Feeds

NASA shines a light on rehab plan for crocked Kepler probe

Looking where the Sun don't shine helps probe to get its act together

Seven Steps to Software Security

With Kepler a little wobbly on its pins, NASA has come up with an idea that will probably sound as if its scientists have reached for the sci-fi. But it's perfectly serious: the agency has tested the idea of using light pressure to help stabilise the spacecraft.

The sad ending to the original Kepler mission is well-known: it was able to function perfectly well with one of its reaction wheels (gyroscopes used to aim the craft) out of action, but when a second one failed, it could no longer be aimed with sufficient precision.

As NASA states here, the Sun is part of the problem: the pressure of a constant stream of photons is one of the things that pushes Kepler out of position and the reason it needs the reaction wheels for precise pointing.

However, the agency has also been reluctant to switch Kepler off, and instead, as noted by The Register earlier this month, has been looking for “K2” missions that can deliver science under Kepler's new constraints.

As part of its K2 planning, NASA's engineers (working with Ball Aerospace) have now successfully tested using the Sun's light pressure as a “third wheel” to help aim the spacecraft. In the test, they manoeuvred the spacecraft so that the Sun's pressure was evenly distributed across Kepler.

As NASA writes: “to achieve this level of stability, the orientation of the spacecraft must be nearly parallel to its orbital path around the sun, which is slightly offset from the ecliptic, the orbital plane of Earth.”

Kepler Stable Configuration

NASA illustration showing Kepler in a stable configuration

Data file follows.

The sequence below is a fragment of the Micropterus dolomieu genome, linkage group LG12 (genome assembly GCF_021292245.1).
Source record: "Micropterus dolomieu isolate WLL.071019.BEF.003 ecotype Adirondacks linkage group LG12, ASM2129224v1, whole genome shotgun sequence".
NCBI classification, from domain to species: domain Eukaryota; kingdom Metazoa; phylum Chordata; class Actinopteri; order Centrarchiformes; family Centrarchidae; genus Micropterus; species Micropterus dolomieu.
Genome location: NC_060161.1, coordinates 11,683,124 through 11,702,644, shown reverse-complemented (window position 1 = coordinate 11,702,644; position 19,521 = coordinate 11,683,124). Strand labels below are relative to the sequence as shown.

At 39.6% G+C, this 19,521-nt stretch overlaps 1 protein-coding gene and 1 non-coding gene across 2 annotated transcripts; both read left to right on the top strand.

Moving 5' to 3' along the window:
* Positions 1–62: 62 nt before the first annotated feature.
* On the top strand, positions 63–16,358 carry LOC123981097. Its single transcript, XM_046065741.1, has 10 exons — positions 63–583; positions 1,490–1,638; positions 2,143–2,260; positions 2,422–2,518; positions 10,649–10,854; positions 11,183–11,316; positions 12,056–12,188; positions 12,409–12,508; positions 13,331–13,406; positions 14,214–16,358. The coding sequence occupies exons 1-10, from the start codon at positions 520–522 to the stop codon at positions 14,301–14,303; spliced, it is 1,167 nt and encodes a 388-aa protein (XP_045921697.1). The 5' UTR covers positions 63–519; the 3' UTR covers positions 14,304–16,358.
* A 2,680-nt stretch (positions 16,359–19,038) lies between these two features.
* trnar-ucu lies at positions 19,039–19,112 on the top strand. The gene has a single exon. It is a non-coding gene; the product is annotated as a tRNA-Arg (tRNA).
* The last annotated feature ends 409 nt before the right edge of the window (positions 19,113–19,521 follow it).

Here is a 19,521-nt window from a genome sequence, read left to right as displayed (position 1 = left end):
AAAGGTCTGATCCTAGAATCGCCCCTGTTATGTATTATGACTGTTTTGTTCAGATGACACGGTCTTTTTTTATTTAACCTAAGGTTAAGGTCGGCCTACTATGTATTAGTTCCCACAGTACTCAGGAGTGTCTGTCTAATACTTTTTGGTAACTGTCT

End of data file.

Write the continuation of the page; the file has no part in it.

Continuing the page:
W Stenzel / NASA, detail from original here.

In the late October test, NASA says, the technique allowed Kepler to deliver results that were “within five per cent” of images taken with all four reaction wheels in operation.

NASA still has to get its K2 proposals past its budgetary masters. ®

The Power of One eBook: Top reasons to choose HP BladeSystem

More from The Register

next story
Bad back? Show some spine and stop popping paracetamol
Study finds common pain-killer doesn't reduce pain or shorten recovery
Malaysian Airlines flight MH17 claimed lives of HIV/AIDS cure scientists
Researchers, advocates, health workers among those on shot-down plane
World Solar Challenge contender claims new speed record
One charge sees Sunswift travel 500kms at over 100 km/h
Mwa-ha-ha-ha! Eccentric billionaire Musk gets his PRIVATE SPACEPORT
In the Lone Star State, perhaps appropriately enough
SMELL YOU LATER, LOSERS – Dumbo tells rats, dogs... humans
Junk in the trunk? That's what people have
All those new '5G standards'? Here's the science they rely on
Radio professor tells us how wireless will get faster in the real world
The Sun took a day off last week and made NO sunspots
Someone needs to get that lazy star cooking again before things get cold around here
prev story

Whitepapers

Top three mobile application threats
Prevent sensitive data leakage over insecure channels or stolen mobile devices.
Implementing global e-invoicing with guaranteed legal certainty
Explaining the role local tax compliance plays in successful supply chain management and e-business and how leading global brands are addressing this.
Top 8 considerations to enable and simplify mobility
In this whitepaper learn how to successfully add mobile capabilities simply and cost effectively.
Application security programs and practises
Follow a few strategies and your organization can gain the full benefits of open source and the cloud without compromising the security of your applications.
The Essential Guide to IT Transformation
ServiceNow discusses three IT transformations that can help CIO's automate IT services to transform IT and the enterprise.